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August 12, 2005

Death of a "Cat"

Roy Meachum

You probably knew her from "Dallas." After dealing with various vicissitudes that come with any committed life, including the lingering death of her husband, Barbara Bel Geddes hit her public stride as Miss Ellie, the rambunctious matriarch of the Ewing clan.

Ms. Bel Geddes died of lung cancer, the same disease that killed ABC anchor Peter Jennings and threatens the life of wife of the late Christopher Reeve. In her forties, Dana Reeve was not a smoker. "Miss Ellie" certainly was. Her co-stars on the long running TV hit all tried to get her to quit - to little avail.

In her generation cigarettes were the ultimate in sophistication to America' s young, on a par with demonstrating a talent for holding booze. The trick was to "drink everybody else under the table" and flick ashes on their sodden bodies.

As somebody said at her death this week, Ms. Bel Geddes was "up there." At 82, she epitomized the generation that came of age just in time to confront World War II. As the daughter of Norman Bel Geddes, a designer who helped establish modern style in American life, she scarcely suffered privations during the Great Depression but she was there.

Her decision to become an actress may have been simply a case of going with the flow; she was on Broadway at 18 and a full-fledged star by 23. Through her daddy she knew all sorts of people including producers, directors and actors. She had the blonde good looks that lingered on - with help - through her life, according to pictures.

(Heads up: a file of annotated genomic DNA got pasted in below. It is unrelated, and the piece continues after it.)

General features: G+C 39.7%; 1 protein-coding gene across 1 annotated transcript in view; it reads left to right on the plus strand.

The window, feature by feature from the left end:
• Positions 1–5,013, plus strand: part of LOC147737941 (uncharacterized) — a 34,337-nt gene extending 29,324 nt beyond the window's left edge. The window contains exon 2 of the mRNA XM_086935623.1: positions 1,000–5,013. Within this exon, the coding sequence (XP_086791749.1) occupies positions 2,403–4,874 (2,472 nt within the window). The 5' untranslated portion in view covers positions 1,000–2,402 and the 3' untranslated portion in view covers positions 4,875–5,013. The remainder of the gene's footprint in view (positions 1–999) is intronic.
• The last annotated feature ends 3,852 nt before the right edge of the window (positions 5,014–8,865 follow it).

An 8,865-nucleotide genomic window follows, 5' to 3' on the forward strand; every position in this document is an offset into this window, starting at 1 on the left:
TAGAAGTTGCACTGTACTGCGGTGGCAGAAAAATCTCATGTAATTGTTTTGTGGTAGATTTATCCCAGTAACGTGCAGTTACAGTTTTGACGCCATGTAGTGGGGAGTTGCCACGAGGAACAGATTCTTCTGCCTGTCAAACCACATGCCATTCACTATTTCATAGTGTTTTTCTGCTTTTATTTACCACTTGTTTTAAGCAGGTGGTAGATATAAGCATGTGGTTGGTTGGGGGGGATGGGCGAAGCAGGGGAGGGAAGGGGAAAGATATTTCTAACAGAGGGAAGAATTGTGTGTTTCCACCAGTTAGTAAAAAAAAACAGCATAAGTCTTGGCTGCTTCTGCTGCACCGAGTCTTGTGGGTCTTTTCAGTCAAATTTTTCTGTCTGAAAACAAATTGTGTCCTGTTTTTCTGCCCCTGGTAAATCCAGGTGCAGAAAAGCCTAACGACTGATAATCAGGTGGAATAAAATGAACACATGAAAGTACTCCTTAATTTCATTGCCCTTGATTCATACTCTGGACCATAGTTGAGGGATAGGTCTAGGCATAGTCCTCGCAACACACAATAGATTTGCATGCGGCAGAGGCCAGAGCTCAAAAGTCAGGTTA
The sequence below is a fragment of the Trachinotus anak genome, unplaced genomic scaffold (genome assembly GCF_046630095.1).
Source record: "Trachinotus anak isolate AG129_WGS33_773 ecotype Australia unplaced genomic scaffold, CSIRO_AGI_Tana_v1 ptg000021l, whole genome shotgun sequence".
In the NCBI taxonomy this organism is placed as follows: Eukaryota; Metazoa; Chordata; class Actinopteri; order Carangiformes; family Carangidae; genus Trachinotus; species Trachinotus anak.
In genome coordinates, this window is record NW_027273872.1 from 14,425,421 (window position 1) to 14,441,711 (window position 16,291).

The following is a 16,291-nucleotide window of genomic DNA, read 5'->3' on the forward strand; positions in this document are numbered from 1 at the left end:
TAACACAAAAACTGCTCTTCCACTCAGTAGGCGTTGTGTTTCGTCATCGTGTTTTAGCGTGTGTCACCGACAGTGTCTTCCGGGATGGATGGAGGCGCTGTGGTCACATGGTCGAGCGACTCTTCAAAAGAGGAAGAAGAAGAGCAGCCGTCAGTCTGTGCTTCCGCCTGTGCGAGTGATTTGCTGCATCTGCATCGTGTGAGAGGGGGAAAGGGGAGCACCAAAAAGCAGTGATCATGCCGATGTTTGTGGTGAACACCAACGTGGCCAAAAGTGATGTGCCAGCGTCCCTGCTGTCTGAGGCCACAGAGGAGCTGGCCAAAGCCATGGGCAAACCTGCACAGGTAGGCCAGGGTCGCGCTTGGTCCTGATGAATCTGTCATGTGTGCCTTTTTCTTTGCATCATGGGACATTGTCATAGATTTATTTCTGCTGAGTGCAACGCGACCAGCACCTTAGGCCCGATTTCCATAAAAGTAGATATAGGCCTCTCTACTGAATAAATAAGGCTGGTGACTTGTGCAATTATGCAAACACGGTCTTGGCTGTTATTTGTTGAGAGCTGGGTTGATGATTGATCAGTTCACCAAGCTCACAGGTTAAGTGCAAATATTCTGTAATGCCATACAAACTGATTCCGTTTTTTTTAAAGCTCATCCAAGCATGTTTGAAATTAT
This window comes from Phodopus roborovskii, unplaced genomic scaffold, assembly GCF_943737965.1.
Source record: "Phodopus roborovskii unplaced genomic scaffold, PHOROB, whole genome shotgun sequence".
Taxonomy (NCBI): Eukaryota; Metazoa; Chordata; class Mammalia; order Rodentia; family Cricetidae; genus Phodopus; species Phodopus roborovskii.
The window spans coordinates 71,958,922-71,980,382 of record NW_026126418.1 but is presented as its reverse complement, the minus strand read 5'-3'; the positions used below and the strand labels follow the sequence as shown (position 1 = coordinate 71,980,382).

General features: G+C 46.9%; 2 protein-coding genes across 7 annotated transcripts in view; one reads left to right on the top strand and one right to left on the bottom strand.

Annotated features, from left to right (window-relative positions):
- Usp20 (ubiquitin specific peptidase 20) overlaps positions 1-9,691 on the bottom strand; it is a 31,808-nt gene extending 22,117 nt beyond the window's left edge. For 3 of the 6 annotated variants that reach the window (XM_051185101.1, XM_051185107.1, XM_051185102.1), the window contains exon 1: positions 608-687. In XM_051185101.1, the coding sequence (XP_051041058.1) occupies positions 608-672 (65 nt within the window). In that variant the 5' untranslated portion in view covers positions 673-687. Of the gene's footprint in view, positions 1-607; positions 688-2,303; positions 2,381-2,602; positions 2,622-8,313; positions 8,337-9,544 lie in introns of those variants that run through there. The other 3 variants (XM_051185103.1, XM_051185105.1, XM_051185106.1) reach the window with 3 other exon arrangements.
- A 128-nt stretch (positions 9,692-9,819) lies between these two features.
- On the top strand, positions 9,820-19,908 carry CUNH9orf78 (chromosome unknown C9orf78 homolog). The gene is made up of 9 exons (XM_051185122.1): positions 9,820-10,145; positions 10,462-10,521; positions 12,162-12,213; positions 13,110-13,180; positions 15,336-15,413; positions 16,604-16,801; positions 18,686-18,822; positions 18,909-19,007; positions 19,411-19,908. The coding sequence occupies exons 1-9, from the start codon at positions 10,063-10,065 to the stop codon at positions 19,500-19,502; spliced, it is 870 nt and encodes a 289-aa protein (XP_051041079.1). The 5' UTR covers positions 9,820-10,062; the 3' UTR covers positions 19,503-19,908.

When youth and blood were warmer, l saw her the one and only time. She was in her mid-thirties, the very first Maggie in Tennessee Williams' "Cat on a Hot Tin Roof." Her costars were a very young Rip Torn, still hung up on the illusion that talent was what really mattered, and Burl Ives.

At a time following World War I that America was attempting to demonstrate its sophistication, its alliance with the finer things of European life, Mr. Ives provided the antidote. No singer of our culture has had as much impact as provided on his CBS broadcasts of our folk songs, mostly from the hills.

In person he was a mighty presence, all shoulders and gut, someone not to be trifled with. In other words, the very personification of "Cat on a Hot Tin Roof's" Big Daddy, a man accustomed to defining, and defying, the world around him.

In conventional theatre, the male lead would have gone to Rip Torn's Brick, an incapacitated former athletic star who discovered in booze and his disability that he might not prefer women over males. The character's indecisiveness on that count made the "Tin Roof" hot and motivated the plot.

But when Ms. Bel Geddes appeared on stage, in her shimmering slip, all bets were off. She projected that magical combination of availability and reluctance that may be the heart of all sexual attraction. She was, in a word, "Cat," moving around a Mississippi plantation house looking for a male connection to suit her female state.

Anyone blinded by Thomas Lanier "Tennessee" Williams blank poetry - and their numbers are not few - must disregard his penchant for downright sensuality. I will spare you the academic discussions that have focused on how "Streetcar Named Desire's" Blanche Dubois was the writer himself.

It was quite enough for me that Mr. Williams' women were believable and sympathetic, especially Maggie the Cat, especially as portrayed on stage that night long ago. I found the cinema's Elizabeth Taylor little more than a suitable substitute. It should have been the original up there on the screen. Losing the part must have broken Ms. Bel Geddes heart. She loved the movies so.

Previous readers will easily believe I never saw her as the Ewing matriarch: "Dallas" was not my cup of television "tea." Barbara Bel Geddes will always be - for me - the fascinating blonde in the white slip drifting around a New York stage.

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